Rare Fireball Comet Turns Night Into Day Over Spain And Portugal In Spectacular Footage

Rare Fireball Comet Turns Night Into Day Over Spain And Portugal In Spectacular Footage

Shortly before midnight on Saturday night, an enormous blue-green fireball lit up the skies over Portugal, turning night back into day for a few incredible seconds. Also visible across parts of Spain, the light show was the work of a comet that burnt up in the Earth’s atmosphere as its race across the cosmos came to a dramatic end over the Atlantic Ocean.

I was at a party in the mountains of central Portugal at the time of the celestial display. The night was a cloudy one, strangely dull for a part of the world that is usually blessed with dazzling starlight after sundown.

Yet all that changed when, at approximately 11.45 pm, a greenish hue began to illuminate the scene, revealing the contours of surrounding hills that had been cloaked in darkness. At first, it seemed as though some sort of expensive lighting effect had been put into operation by the party’s organizers, but as the glow intensified over the next few seconds it became clear that something truly amazing was unfolding above us.

As the comet passed overhead, its luminosity was so extreme that we found ourselves plunged into broad daylight, with views extending for miles into the distance as though the planet had suddenly rotated a full 180 degrees. And then, as abruptly as it appeared, the comet vanished and the lights went off again.

Shortly after the event, the European Space Agency (ESA) announced that its “fireball camera” in Cáceres, Spain, had captured footage of a “stunning meteor”, suggesting that the intergalactic visitor was a piece of space rock. However, subsequent analysis by both the ESA and the Calar Alto Observatory in southern Spain revealed that the object was in fact a comet.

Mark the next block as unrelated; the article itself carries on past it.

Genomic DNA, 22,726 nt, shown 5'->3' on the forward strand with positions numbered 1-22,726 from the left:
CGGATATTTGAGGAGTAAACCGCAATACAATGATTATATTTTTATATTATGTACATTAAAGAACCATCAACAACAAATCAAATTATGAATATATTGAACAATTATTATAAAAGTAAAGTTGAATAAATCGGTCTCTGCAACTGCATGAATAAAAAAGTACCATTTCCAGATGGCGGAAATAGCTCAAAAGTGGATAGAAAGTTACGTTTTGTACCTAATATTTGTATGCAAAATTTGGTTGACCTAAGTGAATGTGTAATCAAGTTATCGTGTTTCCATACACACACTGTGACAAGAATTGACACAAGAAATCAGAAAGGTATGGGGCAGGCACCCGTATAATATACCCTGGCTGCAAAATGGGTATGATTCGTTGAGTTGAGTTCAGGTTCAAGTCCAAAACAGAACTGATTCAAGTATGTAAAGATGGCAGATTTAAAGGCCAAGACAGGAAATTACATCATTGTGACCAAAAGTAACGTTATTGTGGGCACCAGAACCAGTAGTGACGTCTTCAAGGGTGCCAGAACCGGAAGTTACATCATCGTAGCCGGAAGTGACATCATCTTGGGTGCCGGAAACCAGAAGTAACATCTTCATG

“It seems this was a cometary particle. The entry speed was between 44 and 45 [kilometers per second, 27-28 miles per second]. It overflew Spain and Portugal and then burned up at around 60 kilometers [37 miles] of altitude above the Atlantic,” Head of the Planetary Defence Office at ESA, Richard Moissl, told IFLScience. “For sure, not a meteorite.”

Traveling at 161,000 kilometers per hour (roughly 100,000 miles per hour), the hunk of ice and dust caught fire as it broke apart in the atmosphere at a height of 122 kilometers (76 miles) above the ground before burning out once it reached an altitude of 54 kilometers (36 miles). Initial reports suggested that the projectile touched down in the town of Castro Daire in central Portugal, although the ESA says it’s highly unlikely that any meteorites actually made it to the ground.

Fireballs like this are made of the same stuff as the shooting stars that streak across the sky when the Earth passes through the debris field of a comet. Generally, these fragments of cosmic litter are completely obliterated long before they land, and those that do survive their descent typically do so as dust or small particles of rock.

The difference between this bolide and other shooting stars was its size. It’s pretty rare for anything this big to collide with our atmosphere, and while the spectacle may have added a touch of magic to Saturday’s party, let’s hope nothing too much larger pays us a visit – or our partying days could be over.

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